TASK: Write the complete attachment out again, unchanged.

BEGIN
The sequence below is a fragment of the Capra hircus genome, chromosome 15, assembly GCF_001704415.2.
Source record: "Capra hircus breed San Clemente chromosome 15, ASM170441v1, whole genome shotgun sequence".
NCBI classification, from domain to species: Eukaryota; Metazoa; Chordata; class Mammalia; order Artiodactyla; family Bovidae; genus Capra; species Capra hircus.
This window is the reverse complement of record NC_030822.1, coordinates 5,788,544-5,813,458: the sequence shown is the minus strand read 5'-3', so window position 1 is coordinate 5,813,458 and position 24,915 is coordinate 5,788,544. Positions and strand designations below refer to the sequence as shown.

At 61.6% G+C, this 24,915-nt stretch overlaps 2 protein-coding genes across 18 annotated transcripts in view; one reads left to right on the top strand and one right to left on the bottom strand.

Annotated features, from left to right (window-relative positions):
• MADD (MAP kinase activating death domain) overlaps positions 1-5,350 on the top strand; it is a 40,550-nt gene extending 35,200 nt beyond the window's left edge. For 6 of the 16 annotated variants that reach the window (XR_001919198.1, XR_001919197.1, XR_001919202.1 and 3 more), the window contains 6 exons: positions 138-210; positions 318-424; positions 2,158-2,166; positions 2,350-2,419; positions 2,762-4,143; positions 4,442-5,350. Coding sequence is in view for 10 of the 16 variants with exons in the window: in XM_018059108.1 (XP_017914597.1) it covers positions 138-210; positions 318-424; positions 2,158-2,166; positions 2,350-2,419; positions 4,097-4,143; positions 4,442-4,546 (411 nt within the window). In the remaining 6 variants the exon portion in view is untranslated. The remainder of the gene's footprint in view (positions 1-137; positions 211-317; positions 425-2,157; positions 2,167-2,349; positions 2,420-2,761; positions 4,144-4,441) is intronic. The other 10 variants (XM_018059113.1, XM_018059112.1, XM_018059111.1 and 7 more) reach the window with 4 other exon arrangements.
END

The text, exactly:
The sequence below is a fragment of the Capra hircus genome, chromosome 15, assembly GCF_001704415.2.
Source record: "Capra hircus breed San Clemente chromosome 15, ASM170441v1, whole genome shotgun sequence".
NCBI classification, from domain to species: Eukaryota; Metazoa; Chordata; class Mammalia; order Artiodactyla; family Bovidae; genus Capra; species Capra hircus.
This window is the reverse complement of record NC_030822.1, coordinates 5,788,544-5,813,458: the sequence shown is the minus strand read 5'-3', so window position 1 is coordinate 5,813,458 and position 24,915 is coordinate 5,788,544. Positions and strand designations below refer to the sequence as shown.

At 61.6% G+C, this 24,915-nt stretch overlaps 2 protein-coding genes across 18 annotated transcripts in view; one reads left to right on the top strand and one right to left on the bottom strand.

Annotated features, from left to right (window-relative positions):
• MADD (MAP kinase activating death domain) overlaps positions 1-5,350 on the top strand; it is a 40,550-nt gene extending 35,200 nt beyond the window's left edge. For 6 of the 16 annotated variants that reach the window (XR_001919198.1, XR_001919197.1, XR_001919202.1 and 3 more), the window contains 6 exons: positions 138-210; positions 318-424; positions 2,158-2,166; positions 2,350-2,419; positions 2,762-4,143; positions 4,442-5,350. Coding sequence is in view for 10 of the 16 variants with exons in the window: in XM_018059108.1 (XP_017914597.1) it covers positions 138-210; positions 318-424; positions 2,158-2,166; positions 2,350-2,419; positions 4,097-4,143; positions 4,442-4,546 (411 nt within the window). In the remaining 6 variants the exon portion in view is untranslated. The remainder of the gene's footprint in view (positions 1-137; positions 211-317; positions 425-2,157; positions 2,167-2,349; positions 2,420-2,761; positions 4,144-4,441) is intronic. The other 10 variants (XM_018059113.1, XM_018059112.1, XM_018059111.1 and 7 more) reach the window with 4 other exon arrangements.